Monday, May 07, 2007

Roger Clemens, Supply and Demand.

If you haven't heard, Roger Clemens has signed with the New York Yankees for a pro-rated $28mn dollars (it works out to about $6.5mn a month). Some may be asking, how is such a salary possible. A modified supply and demand graph can provide an easier answer.

Supply - The market for baseball pitchers is extremely small right now. Word on the street says that potential for a trade is extremely thin due to a lack of talent. About the only player left on the market of any quality is (well, was) Roger Clemens. Thus the supply curve for Clemens was completely inelastic, i.e. vertical. Changes in the price level would not effect the supply curve because there was simply no more talent that could be induced into player for a higher salary.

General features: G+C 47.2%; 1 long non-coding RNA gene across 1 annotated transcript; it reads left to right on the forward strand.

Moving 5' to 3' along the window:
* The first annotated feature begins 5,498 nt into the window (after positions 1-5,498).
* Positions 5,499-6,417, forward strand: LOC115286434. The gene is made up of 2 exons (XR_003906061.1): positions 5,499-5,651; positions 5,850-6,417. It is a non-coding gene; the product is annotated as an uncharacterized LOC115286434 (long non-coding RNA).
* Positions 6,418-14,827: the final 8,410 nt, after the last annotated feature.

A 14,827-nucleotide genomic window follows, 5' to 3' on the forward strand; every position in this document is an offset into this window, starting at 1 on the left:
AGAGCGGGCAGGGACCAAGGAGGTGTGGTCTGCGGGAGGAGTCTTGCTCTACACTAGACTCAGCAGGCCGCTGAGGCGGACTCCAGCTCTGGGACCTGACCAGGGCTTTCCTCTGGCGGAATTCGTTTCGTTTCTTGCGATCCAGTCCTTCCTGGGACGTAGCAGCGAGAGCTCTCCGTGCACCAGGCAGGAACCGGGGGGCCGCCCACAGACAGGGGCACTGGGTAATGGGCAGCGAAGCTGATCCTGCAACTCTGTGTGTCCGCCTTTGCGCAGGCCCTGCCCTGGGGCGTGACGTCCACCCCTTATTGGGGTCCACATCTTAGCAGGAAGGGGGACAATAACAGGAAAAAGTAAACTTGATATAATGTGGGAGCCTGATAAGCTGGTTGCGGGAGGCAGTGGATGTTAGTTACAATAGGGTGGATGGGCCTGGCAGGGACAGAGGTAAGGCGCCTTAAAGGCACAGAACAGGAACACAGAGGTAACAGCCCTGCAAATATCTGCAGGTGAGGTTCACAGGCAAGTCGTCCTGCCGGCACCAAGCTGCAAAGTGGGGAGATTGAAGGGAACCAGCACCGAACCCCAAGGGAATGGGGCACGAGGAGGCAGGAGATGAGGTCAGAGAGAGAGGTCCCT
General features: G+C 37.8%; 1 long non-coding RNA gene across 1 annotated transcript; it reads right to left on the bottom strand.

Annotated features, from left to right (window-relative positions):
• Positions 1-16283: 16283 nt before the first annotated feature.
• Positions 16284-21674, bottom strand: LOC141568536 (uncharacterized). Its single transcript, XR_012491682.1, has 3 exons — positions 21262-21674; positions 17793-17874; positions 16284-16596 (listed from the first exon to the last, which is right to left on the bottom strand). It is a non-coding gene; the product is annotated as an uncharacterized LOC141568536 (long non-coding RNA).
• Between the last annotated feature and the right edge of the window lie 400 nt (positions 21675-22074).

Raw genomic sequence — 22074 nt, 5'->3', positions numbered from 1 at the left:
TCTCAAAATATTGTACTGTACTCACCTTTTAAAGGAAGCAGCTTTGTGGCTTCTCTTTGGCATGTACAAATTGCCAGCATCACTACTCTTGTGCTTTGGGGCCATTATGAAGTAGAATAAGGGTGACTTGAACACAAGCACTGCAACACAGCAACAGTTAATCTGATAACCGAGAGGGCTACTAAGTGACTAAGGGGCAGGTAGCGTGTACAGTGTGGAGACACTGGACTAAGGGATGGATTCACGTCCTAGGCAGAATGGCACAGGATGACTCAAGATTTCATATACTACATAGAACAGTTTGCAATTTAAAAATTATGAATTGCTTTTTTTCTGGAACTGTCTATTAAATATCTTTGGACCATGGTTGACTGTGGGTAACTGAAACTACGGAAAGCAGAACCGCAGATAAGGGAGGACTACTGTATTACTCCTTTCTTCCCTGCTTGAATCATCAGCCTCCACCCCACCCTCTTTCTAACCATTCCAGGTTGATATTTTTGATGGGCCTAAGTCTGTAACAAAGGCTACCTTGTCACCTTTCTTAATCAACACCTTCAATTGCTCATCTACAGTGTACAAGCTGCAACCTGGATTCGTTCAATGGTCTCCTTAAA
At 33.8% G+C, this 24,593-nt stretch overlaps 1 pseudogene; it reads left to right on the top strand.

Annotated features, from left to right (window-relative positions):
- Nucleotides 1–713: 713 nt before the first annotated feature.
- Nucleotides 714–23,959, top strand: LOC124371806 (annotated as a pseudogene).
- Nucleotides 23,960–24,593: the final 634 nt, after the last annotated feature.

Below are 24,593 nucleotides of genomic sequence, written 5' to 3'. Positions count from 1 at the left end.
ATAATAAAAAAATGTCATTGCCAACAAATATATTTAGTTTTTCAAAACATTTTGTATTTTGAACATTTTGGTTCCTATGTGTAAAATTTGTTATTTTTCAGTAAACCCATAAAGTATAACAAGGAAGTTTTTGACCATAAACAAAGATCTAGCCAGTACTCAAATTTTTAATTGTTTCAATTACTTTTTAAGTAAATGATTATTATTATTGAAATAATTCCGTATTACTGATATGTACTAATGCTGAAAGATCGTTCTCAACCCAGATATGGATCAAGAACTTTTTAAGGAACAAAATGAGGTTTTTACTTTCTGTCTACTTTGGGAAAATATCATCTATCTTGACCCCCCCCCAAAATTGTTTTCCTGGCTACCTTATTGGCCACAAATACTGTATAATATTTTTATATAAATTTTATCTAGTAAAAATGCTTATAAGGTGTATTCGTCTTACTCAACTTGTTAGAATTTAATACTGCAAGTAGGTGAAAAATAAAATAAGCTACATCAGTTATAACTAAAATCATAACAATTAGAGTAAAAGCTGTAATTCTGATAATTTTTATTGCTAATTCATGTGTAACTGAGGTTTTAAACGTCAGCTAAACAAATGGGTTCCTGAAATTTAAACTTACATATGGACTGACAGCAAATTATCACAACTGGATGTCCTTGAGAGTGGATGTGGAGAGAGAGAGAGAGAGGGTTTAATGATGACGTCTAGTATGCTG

Demand - However, there was strong demand for a good pitcher. 3 teams were vying for another starting pitcher (The Yankees, Red Sox and Astros). The reaons were unrelated to price and more related to making the playoffs and out competing the competition. Therefore, the demand curve shifted right and the salary Roger Clemens could extract from the market shot up through the roof.

Conclusion: When something is in short supply and the demand for it is increasing, price will increase. It's just simple supply and demand.

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